I’d been building balconies for faux-Tyrolean apartments in Breckenridge, Colorado, and once they were finished, my now-husband, our dog Lincoln and I embarked on a hitch-hiking odyssey. We first headed to Poland, Ohio to visit my mother, and to and ‘do something’ with my dad’s cremated remains. No one seemed to want to touch them; God knows why.
We drove to our old stomping-grounds near Kent; Twin Lakes really, walked to his favorite golf hole, and sprinkled his ashes and bone fragments at the edge of the fairway. Looking up, a huge, smiling papa-face filled my sky-mind; I imagined everyone could see his radiant smile as it seemed to fill the sky. Bye, pop; God, I love you. I do so wish you hadn’t been the sole child of such rotten parents; how different your life would have been.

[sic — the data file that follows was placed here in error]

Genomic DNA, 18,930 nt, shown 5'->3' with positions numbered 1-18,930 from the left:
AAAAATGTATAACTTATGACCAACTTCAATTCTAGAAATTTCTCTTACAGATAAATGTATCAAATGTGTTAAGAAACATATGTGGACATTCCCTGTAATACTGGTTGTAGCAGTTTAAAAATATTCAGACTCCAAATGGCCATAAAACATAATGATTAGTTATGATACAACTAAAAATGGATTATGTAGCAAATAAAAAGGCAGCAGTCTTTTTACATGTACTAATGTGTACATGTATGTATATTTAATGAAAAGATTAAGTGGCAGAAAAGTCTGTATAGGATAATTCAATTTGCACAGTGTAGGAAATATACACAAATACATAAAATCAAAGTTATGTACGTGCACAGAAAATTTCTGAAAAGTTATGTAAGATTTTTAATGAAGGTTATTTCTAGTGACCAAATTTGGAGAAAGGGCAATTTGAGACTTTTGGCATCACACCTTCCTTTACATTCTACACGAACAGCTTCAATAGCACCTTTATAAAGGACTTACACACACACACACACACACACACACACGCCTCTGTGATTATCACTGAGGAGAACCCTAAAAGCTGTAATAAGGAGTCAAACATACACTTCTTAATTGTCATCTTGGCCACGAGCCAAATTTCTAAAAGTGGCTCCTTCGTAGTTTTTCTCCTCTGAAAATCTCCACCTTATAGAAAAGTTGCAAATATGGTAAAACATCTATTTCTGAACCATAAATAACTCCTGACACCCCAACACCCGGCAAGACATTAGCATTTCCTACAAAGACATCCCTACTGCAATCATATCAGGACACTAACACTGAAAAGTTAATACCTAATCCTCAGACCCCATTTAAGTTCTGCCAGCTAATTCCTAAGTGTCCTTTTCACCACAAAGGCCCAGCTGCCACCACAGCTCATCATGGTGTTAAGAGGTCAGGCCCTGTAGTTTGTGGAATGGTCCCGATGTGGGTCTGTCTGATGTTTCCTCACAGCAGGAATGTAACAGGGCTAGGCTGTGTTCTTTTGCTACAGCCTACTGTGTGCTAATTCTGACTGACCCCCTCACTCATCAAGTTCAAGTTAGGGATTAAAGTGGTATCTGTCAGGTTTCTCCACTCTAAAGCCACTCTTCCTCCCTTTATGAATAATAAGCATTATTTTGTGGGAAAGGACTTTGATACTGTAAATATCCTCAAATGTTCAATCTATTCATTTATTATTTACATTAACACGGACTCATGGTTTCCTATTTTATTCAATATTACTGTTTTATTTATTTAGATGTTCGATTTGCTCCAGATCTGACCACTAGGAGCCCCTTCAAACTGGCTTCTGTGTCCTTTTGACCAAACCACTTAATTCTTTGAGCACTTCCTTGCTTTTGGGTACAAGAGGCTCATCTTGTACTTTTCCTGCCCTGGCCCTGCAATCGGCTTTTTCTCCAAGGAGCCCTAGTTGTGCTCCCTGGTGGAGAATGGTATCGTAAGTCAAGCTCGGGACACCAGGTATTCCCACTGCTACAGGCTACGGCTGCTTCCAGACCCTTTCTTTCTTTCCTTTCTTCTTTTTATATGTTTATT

After our marriage, my husband I did some traveling, searching for a new place to call home. We’d lived in Truchas, New Mexico, for a few months, but left after some scary occurrences. 1973 was toward the tail end of the Spanish-Anglo wars, and we just weren’t cut out to be desperadoes, so we packed up our ’56 Ford pickup truck again, and went in search of a safe place to live. A place where the police were more likely to be on your side as long as you weren’t breaking any obvious laws.
Back in Colorado, toward evening, we came over a big hill not far east of Mesa Verde National Park, and spotted the edges of a tiny town: it was raining lightly, the clouds were just parting, and those spears of light that remind you of heaven, all gold and blue with a tinge of peach pointed down at the town, sort of a Eureka! moment. It looked safe, and small and rural; the topography was inspiring in every way: red rock mesas, Silver Mountains (the La Platas), verdant valleys; it looked like a good place to explore.